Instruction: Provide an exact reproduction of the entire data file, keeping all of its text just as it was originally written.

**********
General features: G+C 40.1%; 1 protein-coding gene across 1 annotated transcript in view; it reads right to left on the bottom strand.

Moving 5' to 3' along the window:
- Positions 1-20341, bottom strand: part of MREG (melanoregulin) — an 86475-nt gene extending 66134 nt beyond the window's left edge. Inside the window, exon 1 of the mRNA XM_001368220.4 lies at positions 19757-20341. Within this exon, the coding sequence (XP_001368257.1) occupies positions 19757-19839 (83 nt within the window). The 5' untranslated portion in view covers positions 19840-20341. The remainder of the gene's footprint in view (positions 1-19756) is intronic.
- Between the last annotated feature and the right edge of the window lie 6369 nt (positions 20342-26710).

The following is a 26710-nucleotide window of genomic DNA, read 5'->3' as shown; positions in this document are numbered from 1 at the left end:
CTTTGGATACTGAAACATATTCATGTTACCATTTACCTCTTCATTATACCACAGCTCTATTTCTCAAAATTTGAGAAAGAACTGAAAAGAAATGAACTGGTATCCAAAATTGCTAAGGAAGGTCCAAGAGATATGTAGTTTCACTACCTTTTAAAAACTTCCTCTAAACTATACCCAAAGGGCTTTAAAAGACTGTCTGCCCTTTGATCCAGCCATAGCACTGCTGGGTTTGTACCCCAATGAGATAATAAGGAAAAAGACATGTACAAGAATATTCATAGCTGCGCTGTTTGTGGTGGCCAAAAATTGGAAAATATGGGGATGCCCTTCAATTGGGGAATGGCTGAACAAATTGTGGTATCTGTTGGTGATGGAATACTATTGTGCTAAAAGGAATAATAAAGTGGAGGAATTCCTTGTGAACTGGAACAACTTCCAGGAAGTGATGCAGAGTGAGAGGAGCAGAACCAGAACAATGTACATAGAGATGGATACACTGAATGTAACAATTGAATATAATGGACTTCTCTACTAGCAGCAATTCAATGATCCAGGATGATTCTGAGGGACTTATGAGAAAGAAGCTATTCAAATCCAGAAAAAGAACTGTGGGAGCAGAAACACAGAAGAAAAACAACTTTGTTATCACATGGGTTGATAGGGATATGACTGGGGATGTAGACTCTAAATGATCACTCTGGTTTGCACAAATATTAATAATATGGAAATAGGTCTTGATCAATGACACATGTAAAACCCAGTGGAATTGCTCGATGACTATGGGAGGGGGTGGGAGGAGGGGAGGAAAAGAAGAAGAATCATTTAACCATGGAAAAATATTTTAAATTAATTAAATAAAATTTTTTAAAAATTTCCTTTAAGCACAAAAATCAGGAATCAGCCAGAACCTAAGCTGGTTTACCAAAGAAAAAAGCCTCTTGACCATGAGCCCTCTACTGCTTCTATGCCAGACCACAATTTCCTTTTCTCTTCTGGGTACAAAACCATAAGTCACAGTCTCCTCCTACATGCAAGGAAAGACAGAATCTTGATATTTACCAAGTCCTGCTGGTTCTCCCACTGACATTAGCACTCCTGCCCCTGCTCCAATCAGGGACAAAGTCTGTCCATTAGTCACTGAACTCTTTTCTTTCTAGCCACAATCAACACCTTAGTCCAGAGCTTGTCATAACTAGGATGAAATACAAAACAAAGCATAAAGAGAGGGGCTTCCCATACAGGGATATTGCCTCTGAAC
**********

General features: G+C 40.1%; 1 protein-coding gene across 1 annotated transcript in view; it reads right to left on the bottom strand.

Moving 5' to 3' along the window:
- Positions 1-20341, bottom strand: part of MREG (melanoregulin) — an 86475-nt gene extending 66134 nt beyond the window's left edge. Inside the window, exon 1 of the mRNA XM_001368220.4 lies at positions 19757-20341. Within this exon, the coding sequence (XP_001368257.1) occupies positions 19757-19839 (83 nt within the window). The 5' untranslated portion in view covers positions 19840-20341. The remainder of the gene's footprint in view (positions 1-19756) is intronic.
- Between the last annotated feature and the right edge of the window lie 6369 nt (positions 20342-26710).

The following is a 26710-nucleotide window of genomic DNA, read 5'->3' as shown; positions in this document are numbered from 1 at the left end:
CTTTGGATACTGAAACATATTCATGTTACCATTTACCTCTTCATTATACCACAGCTCTATTTCTCAAAATTTGAGAAAGAACTGAAAAGAAATGAACTGGTATCCAAAATTGCTAAGGAAGGTCCAAGAGATATGTAGTTTCACTACCTTTTAAAAACTTCCTCTAAACTATACCCAAAGGGCTTTAAAAGACTGTCTGCCCTTTGATCCAGCCATAGCACTGCTGGGTTTGTACCCCAATGAGATAATAAGGAAAAAGACATGTACAAGAATATTCATAGCTGCGCTGTTTGTGGTGGCCAAAAATTGGAAAATATGGGGATGCCCTTCAATTGGGGAATGGCTGAACAAATTGTGGTATCTGTTGGTGATGGAATACTATTGTGCTAAAAGGAATAATAAAGTGGAGGAATTCCTTGTGAACTGGAACAACTTCCAGGAAGTGATGCAGAGTGAGAGGAGCAGAACCAGAACAATGTACATAGAGATGGATACACTGAATGTAACAATTGAATATAATGGACTTCTCTACTAGCAGCAATTCAATGATCCAGGATGATTCTGAGGGACTTATGAGAAAGAAGCTATTCAAATCCAGAAAAAGAACTGTGGGAGCAGAAACACAGAAGAAAAACAACTTTGTTATCACATGGGTTGATAGGGATATGACTGGGGATGTAGACTCTAAATGATCACTCTGGTTTGCACAAATATTAATAATATGGAAATAGGTCTTGATCAATGACACATGTAAAACCCAGTGGAATTGCTCGATGACTATGGGAGGGGGTGGGAGGAGGGGAGGAAAAGAAGAAGAATCATTTAACCATGGAAAAATATTTTAAATTAATTAAATAAAATTTTTTAAAAATTTCCTTTAAGCACAAAAATCAGGAATCAGCCAGAACCTAAGCTGGTTTACCAAAGAAAAAAGCCTCTTGACCATGAGCCCTCTACTGCTTCTATGCCAGACCACAATTTCCTTTTCTCTTCTGGGTACAAAACCATAAGTCACAGTCTCCTCCTACATGCAAGGAAAGACAGAATCTTGATATTTACCAAGTCCTGCTGGTTCTCCCACTGACATTAGCACTCCTGCCCCTGCTCCAATCAGGGACAAAGTCTGTCCATTAGTCACTGAACTCTTTTCTTTCTAGCCACAATCAACACCTTAGTCCAGAGCTTGTCATAACTAGGATGAAATACAAAACAAAGCATAAAGAGAGGGGCTTCCCATACAGGGATATTGCCTCTGAAC